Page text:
Amazon’s Endangered Species to Pay ‘Extinction Debt’
“Cutting down trees doesn’t kill a bird directly. It takes a lot of time for those birds to actually die. They’re all crammed into the habitat that’s left. Then gradually you’ll have this increased mortality,” explains Robert Ewers, an ecologist at Imperial College London and the study’s lead author.
The deaths of species over a few generations, instead of as an immediate reaction to changes, leads to an ‘extinction debt’ that will, unfortunately, be paid in full. By some estimates, 80 percent of extinctions in the Amazon are still impending due to the damage that’s already been done and species are expected to continue to go extinct for decades even if deforestation is stopped.
The researchers who completed the study examined what would happen in the future with four scenarios: “‘business as usual’, or little regulation; ‘governance’, or some regulation; ‘strong’, or reducing deforestation by 80 percent by 2020, in accordance with the Brazilian government’s goal; and ‘end of deforestation’ by 2020.”
If development continues at the current ‘business as usual’ rate, between 80 and 90 percent of predicted extinctions will happen over the next 40 years. According to Ewers, “that will add up to an estimated 40 to 50 species of birds, mammals and amphibians that will likely go extinct by 2050 and another 100 expected to be lost after that.”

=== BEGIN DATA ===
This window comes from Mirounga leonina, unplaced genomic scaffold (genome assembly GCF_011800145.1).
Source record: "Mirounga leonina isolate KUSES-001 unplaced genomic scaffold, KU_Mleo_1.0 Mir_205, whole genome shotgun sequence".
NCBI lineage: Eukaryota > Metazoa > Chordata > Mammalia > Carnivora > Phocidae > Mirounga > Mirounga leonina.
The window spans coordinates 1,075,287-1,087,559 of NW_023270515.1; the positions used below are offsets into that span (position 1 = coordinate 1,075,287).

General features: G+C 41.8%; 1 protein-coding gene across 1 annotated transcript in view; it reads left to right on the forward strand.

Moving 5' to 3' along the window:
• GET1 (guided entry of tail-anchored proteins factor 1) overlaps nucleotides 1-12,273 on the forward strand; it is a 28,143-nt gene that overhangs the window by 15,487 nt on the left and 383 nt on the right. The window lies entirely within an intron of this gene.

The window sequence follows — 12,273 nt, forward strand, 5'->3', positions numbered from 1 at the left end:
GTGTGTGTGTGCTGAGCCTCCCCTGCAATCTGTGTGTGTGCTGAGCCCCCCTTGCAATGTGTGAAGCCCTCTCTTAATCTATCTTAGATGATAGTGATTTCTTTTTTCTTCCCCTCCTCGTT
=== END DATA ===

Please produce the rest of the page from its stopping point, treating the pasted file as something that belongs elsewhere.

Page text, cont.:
“For now, the problem is along the arc of deforestation in the south and east where there is a long history of forest loss. But that is going to move in the future. We expect most of the species there to go extinct, and we’ll pick up more extinction debt along the big, paved highways which are now cutting into the heart of the Amazon,” Ewers told the Guardian.
The good news, according to the study, is that there is a window of opportunity to concentrate conservation efforts in the areas with the greatest debt.
“I think this is good news, I think it’s really good news,” said Thiago Rangel, an ecologist and biogeographer at the Federal University of Goiás in Brazil. “First, deforestation in Amazonia has not been as huge as we expected about 10 years ago. Second, there’s still time to prevent local extinctions as a consequence of accumulating deforestation over the last 30 years. There’s still time to start implementing conservation strategies to prevent these local extinctions.”
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